Wisdom Teeth

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Typically, in the course of a lifetime, three different molars develop in each quadrant of the mouth. At the age of six, the first molars come in. The second molars usually grow in at about the age of 12. By the time a person is between the ages of 17 and 21 (and full of what some would like to consider wisdom), the third molars come in. These third molars are more widely known as wisdom teeth.

These teeth are really no different from any other teeth in the mouth, except for the fact that they are the last to come in. The teeth themselves create no problems. The real issue is that by the time they do come in, the mouth is already too crowded and full of teeth to have room for the third molars to come in properly. As a result, these teeth create conflict and will likely need to be removed, especially in the following scenarios:

wisdom teeth

  • Damage to Adjacent Teeth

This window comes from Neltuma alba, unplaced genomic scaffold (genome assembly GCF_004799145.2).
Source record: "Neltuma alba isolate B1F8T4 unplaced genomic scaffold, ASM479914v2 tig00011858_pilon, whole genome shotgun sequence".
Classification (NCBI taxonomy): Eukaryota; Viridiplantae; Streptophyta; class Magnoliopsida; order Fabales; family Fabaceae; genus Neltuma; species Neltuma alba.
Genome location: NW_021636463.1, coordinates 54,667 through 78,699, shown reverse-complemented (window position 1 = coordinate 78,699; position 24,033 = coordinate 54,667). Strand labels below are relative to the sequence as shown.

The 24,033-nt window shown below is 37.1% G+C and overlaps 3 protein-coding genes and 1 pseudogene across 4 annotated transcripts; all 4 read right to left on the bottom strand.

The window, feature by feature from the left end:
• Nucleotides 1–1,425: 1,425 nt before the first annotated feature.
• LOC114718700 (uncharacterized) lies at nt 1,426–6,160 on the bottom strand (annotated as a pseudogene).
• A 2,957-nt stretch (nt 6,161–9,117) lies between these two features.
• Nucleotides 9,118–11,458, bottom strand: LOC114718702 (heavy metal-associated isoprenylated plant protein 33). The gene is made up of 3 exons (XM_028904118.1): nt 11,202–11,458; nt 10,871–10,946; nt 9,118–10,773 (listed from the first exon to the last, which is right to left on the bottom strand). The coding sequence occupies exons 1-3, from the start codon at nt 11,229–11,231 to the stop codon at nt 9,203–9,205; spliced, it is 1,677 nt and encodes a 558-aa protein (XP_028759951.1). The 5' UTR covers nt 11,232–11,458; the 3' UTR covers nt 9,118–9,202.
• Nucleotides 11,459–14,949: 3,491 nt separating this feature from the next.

• Pain
  • Infection
  • Cysts
  • Tumors
  • Tooth Decay
  • Gum Disease

Your dentist may also see a need to remove your wisdom teeth as a prevention to these and other issues in the future.

In some cases, wisdom teeth are unable to erupt above the gums and are said to be impacted. Impacted wisdom teeth require x-rays and evaluation by the doctor and can typically carry the same risk that erupted wisdom teeth do. Impacted teeth are most often removed as well. If you are of age to have your wisdom teeth pulled, but have not yet seen them erupt visibly above the gums, this does not necessarily mean your wisdom teeth are impacted. Everyone’s dental development is different, and with time, your wisdom teeth may be able to grow in without many problems.

If you know the age of removing your wisdom teeth is drawing near, talk to your dentist. He or she can evaluate your x-rays and help you to know what the best timing is for the removal of your wisdom teeth.